Beginning of Wisdom

Proverbs from the Hebrew Bible and the ancient Near East

The wisdom of forethought

Posted by jac/cdc on January 10, 2007

(Proverbs 27:12) עָרוּם רָאָה רָעָה נִסְתָּר פְּתָאיִם עָבְרוּ נֶעֱנָשׁוּ׃

a-RUM ra-A ra-A nis-TAR p’-ta-YEEM av-RU ne-e-na-SHU

The prudent person sees trouble and hides; the simpleton goes on, and pays the penalty.

This proverb is almost identical to 22:3. The prudent person is described not as a coward who hides, but one with forethought and caution. The simpleton is the person who has not acquired wisdom, and thus lacks the forethought and caution.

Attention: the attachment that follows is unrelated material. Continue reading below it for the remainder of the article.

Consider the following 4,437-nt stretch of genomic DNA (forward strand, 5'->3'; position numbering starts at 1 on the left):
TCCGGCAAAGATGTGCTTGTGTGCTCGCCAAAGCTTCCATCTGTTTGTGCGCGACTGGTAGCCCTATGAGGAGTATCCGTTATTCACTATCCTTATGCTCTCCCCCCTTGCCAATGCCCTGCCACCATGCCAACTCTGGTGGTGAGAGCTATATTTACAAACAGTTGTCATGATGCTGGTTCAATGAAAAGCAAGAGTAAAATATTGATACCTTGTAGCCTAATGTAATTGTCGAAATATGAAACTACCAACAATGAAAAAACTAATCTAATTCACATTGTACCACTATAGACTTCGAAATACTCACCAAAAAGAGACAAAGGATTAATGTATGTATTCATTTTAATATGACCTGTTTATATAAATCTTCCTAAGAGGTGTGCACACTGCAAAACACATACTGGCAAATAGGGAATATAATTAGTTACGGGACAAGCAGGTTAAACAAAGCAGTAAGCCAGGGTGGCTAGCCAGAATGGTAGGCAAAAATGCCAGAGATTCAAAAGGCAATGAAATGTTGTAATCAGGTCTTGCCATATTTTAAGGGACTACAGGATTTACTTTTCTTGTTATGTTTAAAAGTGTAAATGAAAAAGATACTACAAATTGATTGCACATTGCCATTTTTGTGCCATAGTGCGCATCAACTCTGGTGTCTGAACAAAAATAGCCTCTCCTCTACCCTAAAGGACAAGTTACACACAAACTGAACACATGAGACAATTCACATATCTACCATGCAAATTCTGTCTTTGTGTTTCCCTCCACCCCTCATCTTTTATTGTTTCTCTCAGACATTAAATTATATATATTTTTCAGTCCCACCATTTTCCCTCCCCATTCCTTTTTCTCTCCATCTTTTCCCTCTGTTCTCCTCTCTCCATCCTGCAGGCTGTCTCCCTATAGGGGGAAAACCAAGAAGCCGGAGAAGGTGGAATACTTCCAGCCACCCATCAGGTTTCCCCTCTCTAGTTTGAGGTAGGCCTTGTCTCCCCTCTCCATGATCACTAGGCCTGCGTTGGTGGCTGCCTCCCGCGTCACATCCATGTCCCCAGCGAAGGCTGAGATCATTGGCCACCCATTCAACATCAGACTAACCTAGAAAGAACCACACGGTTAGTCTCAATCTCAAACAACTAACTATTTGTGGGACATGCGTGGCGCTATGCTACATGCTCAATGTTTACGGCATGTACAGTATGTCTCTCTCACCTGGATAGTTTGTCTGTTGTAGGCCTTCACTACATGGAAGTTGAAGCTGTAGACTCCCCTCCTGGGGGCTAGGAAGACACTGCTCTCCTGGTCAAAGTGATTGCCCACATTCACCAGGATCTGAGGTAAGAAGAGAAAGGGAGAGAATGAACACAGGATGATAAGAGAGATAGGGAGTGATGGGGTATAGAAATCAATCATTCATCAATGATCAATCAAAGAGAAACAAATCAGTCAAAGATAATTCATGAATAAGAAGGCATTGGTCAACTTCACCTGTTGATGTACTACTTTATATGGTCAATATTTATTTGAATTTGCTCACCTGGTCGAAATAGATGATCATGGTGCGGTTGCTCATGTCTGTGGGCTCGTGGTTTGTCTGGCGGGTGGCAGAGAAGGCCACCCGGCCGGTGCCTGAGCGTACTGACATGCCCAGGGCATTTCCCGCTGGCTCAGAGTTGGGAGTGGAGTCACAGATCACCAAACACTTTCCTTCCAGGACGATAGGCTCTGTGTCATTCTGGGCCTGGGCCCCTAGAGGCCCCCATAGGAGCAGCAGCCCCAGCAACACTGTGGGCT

The proverb does not specify whether the simpleton walks on into the trouble out of blindness, curiosity, or through a failure to take stock in the consequences, but any of these reasons would fittingly describe the person, who sounds awfully like a teenager (though Colin protests this last comment)!

Forethought does seem to be in short supply nowadays, and not just among the young. This is a good reminder that the prudent take stock in what lies ahead.

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